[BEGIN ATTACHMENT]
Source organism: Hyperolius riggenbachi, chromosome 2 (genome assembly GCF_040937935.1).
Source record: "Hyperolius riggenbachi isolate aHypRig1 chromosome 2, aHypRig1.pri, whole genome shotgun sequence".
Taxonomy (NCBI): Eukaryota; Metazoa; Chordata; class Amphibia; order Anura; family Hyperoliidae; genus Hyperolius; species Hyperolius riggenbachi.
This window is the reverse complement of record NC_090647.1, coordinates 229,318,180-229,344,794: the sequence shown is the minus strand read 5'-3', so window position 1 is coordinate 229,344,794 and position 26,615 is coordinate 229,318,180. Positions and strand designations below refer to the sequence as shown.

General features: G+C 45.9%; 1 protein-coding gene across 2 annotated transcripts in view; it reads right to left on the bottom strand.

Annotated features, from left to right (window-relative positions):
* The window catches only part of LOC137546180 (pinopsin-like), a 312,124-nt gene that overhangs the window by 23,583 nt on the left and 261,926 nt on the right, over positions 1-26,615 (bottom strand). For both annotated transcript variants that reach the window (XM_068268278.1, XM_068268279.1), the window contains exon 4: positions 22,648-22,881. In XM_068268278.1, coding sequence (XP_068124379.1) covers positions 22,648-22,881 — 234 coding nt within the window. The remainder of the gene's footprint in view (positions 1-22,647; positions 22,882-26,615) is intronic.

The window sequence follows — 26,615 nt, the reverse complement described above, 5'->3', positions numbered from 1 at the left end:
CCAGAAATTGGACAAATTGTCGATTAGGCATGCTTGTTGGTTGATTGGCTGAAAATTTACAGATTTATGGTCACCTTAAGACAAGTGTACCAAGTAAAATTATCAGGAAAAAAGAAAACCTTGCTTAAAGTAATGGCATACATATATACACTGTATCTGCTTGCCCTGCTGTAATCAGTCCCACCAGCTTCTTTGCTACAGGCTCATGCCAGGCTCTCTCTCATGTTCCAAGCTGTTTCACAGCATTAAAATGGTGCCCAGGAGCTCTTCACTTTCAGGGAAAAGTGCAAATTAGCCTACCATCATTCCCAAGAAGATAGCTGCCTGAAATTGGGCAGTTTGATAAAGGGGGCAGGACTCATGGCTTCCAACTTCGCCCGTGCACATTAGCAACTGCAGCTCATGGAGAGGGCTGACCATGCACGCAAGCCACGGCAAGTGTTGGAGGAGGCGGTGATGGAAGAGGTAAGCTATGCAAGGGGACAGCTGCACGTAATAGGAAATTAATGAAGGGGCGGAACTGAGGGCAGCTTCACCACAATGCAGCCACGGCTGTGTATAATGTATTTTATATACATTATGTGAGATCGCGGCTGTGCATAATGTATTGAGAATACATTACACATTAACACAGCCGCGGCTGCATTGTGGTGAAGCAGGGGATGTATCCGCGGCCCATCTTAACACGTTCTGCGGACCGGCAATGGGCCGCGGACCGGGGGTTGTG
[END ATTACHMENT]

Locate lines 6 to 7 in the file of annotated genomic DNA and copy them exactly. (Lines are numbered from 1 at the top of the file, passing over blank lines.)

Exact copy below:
Annotated features, from left to right (window-relative positions):
* The window catches only part of LOC137546180 (pinopsin-like), a 312,124-nt gene that overhangs the window by 23,583 nt on the left and 261,926 nt on the right, over positions 1-26,615 (bottom strand). For both annotated transcript variants that reach the window (XM_068268278.1, XM_068268279.1), the window contains exon 4: positions 22,648-22,881. In XM_068268278.1, coding sequence (XP_068124379.1) covers positions 22,648-22,881 — 234 coding nt within the window. The remainder of the gene's footprint in view (positions 1-22,647; positions 22,882-26,615) is intronic.